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Massachusetts audit reveals lapses in child abuse, neglect investigations, background checks at group homes



Boston, MA – An audit released today of the Department of Early Education and Care (EEC), by State Auditor Suzanne M. Bump, found deficiencies related to investigations of suspected child abuse or neglect, background record checks of program employees, and the timeliness of investigations and licensing visits of group care programs.

“There is perhaps no more important responsibility for state government than ensuring the health, safety, and well-being of children in state care,” Bump said of the audit. “The Department of Early Education and Care has made progress in some areas in recent years, but there is still more to be done. I encourage the agency to work with the Department of Children and Families to fully implement our recommendations to ensure allegations of abuse in these facilities are fully investigated.”

The audit shows EEC did not always review or initiate investigations of reports of suspected abuse or neglect of children in its licensed programs. Bump’s office found DCF did not send some reports of abuse or neglect to EEC, and in other instances, DCF did send these reports, but EEC had no record of receiving or investigating them. Bump called on EEC and DCF to improve their processes for communicating, reviewing, storing, and retrieving reports of abuse or neglect.

The audit also revealed EEC did not complete required group care program licensing visits and investigations of incidents of alleged child abuse at these facilities within established deadlines. Forty of the fifty closed investigations reviewed by Bump’s staff were completed after established due dates (generally 30 days after the investigation is assigned). On average these investigations were completed 61 days after these deadlines. Additionally, the audit found EEC conducted licensing site visits late for 16 percent of program files reviewed.

Finally, the audit found EEC did not ensure that all staff at its licensed group care programs had undergone required background record checks (BRCs) before beginning their employment. A BRC includes checks of the Criminal Offender Record Information database and Sex Offender Registry Information database, a DCF background check, and a fingerprint-based check of the state and national criminal history databases. In its response, EEC indicated it took steps to improve its process for conducting BRCs after the audit period.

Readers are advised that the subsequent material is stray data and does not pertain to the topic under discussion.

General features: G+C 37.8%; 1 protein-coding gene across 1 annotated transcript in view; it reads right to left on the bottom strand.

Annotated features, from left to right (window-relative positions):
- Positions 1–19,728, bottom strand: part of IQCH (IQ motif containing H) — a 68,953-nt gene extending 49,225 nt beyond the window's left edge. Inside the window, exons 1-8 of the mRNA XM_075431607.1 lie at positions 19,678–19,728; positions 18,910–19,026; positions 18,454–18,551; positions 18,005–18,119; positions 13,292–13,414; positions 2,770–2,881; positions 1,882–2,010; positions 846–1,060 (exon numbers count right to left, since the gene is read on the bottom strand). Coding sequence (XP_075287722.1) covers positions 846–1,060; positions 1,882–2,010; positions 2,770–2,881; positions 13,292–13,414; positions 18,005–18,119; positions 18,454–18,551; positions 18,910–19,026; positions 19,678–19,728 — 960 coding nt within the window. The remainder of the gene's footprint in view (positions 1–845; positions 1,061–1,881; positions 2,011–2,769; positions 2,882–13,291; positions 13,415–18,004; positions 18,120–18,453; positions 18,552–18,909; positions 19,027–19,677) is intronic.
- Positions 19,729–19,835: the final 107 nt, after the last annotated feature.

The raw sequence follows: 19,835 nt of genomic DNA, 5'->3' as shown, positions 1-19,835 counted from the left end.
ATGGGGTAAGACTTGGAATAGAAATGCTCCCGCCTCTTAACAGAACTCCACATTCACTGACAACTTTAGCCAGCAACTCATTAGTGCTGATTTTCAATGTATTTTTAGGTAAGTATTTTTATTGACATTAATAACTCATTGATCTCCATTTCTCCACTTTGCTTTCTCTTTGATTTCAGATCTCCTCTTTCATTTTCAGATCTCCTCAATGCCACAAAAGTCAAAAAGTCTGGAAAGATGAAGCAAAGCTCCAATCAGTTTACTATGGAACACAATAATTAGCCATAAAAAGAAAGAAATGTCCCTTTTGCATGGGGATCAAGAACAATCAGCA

Group care programs provide care for adolescents and young adults (residents) on a 24-hour residential basis for periods longer than 45 days. Services provided are intended to help residents achieve independent living and provide treatment for residents with mental health issues, behavioral issues, developmental disorders, or previous traumas. During the audit period, there were 354 EEC-licensed group care programs.

EEC is responsible for licensing childcare providers and providing financial assistance for childcare services for low-income families, parenting support for families, and professional development opportunities for employees in the field of early education and care. The agency licenses approximately 9,000 childcare-related programs, including 428 licensed residential programs (354 group care programs and 74 temporary shelters). During the audit period, EEC had a total of 174 employees, and in fiscal year 2018, it received $576.8 million in state appropriations.



  1. DSP

    May 5, 2020 at 1:06 pm

    DCF is a joke. SOME just check the “I went and visited,” box, and want to be friends with the hood booger parents instead of looking out for the well being of the kids.

  2. Megan

    May 5, 2020 at 3:13 pm

    what do you expect, you cut budgets, the increase in cases is insane and the pay for social work is disgusting. Union laborers get double the pay that a DCF worker does and the DCF worker has double the caseload. The system is failed

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